Hey there. In _A Blacksmith Primer_ by Randy McDaniel he gives great
details of how the chimney should be.
He says that the size of the chimney should be "one brick square" which
is about 8" to 9" square. If you're chimney will be made out of
stovepipe, it translates to about 12" in diameter. Run the chimney as
straight as possible. For every elbow you add, you reduce the draft by
20%. The opening in the chimney at the forge about 8" or 9" wide and
22" high. This is the same for either brick or stovepipe.
Now, about chimney positi"If using a stovepipe chimney with a rain cap, be sure to raise the cap
close to the same distance from the top of the chimney as its diameter.
If the pipe is 12" in diameter, then raise the cap 12" to allow proper
"The height of the chimney should be two fee higher than the roof peak
if the chimney is within 10' of that peak. If the chimney is more than
10' from the peak then make sure the chimney is 2' higher than the point
at which a 10' horizontal line touches the roof. These are standard
rules for chimneys that should be followed for forges, fireplaces, or
He talks more about flashing and stuff and there are a couple of
pictures of the chimney concepts mentioned above. I'd be happy to scan
the pictures in and email them to you. Or, better yet, I could try and
put them in .pdf format and send them to you so you can see and read it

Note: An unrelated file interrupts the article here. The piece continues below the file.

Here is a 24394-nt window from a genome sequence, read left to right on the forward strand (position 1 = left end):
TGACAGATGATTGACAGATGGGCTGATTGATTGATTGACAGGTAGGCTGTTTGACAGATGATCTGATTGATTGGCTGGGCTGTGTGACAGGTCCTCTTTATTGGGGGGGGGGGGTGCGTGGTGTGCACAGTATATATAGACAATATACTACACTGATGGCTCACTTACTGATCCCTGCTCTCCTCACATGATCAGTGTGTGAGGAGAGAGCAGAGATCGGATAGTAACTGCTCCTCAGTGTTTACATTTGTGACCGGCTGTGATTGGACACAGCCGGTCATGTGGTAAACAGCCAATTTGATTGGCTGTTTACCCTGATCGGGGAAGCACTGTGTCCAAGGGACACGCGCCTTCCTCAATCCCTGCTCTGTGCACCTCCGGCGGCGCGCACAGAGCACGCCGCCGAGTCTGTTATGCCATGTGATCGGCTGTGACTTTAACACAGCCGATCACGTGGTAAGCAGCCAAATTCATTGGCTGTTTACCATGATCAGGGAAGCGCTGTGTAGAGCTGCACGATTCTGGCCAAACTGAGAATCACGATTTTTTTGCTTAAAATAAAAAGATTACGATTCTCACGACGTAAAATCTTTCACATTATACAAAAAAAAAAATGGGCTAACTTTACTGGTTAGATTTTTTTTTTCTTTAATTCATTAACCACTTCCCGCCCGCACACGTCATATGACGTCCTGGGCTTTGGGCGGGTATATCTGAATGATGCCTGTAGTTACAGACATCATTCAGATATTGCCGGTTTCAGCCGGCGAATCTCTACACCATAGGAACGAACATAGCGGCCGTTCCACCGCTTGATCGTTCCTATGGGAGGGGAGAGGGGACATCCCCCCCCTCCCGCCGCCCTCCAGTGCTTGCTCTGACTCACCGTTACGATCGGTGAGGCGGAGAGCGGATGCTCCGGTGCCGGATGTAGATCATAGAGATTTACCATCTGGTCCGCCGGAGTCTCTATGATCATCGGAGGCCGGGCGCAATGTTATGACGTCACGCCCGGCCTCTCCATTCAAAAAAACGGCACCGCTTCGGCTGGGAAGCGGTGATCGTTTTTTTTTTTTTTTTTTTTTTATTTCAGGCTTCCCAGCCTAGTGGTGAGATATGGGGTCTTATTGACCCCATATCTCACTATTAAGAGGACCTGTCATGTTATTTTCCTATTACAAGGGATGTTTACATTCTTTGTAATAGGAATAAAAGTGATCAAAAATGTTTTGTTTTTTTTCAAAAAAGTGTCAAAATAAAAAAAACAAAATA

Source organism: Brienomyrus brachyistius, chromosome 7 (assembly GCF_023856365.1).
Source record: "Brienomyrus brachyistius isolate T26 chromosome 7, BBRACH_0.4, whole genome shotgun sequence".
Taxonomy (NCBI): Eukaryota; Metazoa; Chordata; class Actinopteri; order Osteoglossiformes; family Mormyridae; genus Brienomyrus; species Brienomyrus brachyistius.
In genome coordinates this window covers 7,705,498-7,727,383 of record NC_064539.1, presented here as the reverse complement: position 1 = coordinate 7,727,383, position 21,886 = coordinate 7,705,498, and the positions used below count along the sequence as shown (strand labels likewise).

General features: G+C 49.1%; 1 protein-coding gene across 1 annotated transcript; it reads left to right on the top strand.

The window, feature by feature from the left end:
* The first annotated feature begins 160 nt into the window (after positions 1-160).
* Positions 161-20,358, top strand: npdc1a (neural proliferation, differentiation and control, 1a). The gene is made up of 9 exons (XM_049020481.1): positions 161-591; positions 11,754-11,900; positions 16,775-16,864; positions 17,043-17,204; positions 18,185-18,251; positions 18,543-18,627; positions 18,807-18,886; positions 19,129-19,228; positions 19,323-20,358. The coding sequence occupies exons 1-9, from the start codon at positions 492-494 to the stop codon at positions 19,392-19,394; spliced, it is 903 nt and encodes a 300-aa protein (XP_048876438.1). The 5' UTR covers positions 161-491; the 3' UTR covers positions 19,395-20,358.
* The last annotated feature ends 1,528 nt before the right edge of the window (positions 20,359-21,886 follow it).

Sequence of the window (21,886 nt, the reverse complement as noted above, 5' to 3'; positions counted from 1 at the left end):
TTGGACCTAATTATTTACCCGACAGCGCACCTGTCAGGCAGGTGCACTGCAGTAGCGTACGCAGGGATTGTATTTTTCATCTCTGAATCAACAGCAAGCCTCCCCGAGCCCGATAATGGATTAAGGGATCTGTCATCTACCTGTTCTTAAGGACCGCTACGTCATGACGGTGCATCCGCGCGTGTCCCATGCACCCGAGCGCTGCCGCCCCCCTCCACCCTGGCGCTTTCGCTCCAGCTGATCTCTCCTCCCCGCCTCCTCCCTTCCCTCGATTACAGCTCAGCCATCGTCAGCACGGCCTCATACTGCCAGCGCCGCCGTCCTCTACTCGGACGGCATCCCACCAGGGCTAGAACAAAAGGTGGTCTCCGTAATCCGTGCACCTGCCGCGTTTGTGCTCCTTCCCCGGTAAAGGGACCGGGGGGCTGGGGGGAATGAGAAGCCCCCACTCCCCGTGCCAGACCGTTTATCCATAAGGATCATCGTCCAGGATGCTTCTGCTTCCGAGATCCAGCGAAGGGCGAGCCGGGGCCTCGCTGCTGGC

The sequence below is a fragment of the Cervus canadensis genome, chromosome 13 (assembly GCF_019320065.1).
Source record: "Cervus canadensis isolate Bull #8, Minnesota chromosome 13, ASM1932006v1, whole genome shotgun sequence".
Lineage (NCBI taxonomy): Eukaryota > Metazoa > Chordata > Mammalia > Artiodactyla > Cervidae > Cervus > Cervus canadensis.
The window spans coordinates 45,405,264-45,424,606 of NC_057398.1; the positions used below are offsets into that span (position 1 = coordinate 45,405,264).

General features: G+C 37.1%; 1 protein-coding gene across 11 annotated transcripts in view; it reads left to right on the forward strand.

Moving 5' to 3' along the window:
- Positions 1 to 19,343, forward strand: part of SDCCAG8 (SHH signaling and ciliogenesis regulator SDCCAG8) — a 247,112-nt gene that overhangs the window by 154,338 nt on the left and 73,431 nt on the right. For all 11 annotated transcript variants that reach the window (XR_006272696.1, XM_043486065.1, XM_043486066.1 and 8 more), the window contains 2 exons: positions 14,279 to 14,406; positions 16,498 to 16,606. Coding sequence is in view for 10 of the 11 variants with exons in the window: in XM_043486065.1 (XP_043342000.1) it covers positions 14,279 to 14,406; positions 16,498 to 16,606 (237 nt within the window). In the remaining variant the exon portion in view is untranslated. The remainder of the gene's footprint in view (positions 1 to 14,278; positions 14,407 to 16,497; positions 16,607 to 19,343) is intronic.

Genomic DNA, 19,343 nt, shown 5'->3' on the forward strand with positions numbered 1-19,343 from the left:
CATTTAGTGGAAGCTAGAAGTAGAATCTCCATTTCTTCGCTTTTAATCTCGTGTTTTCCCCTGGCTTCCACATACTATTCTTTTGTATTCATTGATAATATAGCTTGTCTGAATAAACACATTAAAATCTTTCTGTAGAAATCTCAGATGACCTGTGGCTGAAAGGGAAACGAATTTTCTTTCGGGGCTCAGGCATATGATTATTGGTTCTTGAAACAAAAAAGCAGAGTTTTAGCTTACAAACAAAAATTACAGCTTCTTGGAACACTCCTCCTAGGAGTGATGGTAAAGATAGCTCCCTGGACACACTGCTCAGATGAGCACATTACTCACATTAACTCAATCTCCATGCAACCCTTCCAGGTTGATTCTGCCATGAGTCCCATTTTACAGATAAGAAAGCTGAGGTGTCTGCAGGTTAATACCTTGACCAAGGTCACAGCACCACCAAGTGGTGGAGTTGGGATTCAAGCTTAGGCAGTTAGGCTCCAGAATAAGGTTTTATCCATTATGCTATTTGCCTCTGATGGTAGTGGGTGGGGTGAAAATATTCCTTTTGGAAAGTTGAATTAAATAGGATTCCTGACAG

Just let me know which you'd prefer.
Everyone answering so far is giving the minimum height above the roof -
but in a single-story shed, this may still be a bit short (top to bottom
of the chimney) for good draw. 12-15 feet or so is a pretty-good minimum
overall length, even if it means the chimney is sticking up 6 feet above
a 9 foot roof (or even more, since it's not really starting at the gound
level inside the shed). You probably need to brace the chimney if it
sticks up that much above the roof.
Actually depends on how big and hot the fire.
For a "normal" home forge at least 10 feet. Since you say large forge, then
the diameter might be the problem, but longer is usually better. What
direction is the smoke going with normal winds? Other problems might justify
Well, I'm not exactly sure about that. I don't have the luxury of being
able to forge indoors. I'm stuck outside for now and have no chimney
whatsoever. But, 3m ~= 10 feet. I'm thinking that's long enough for a
However, I would direct you to a couple of the other responses to your
post for second or third opinions. To be sure, it would be beneficial
to call a mason in your area that builds chimneys and ask them.
Sorry I couldn't be of more help,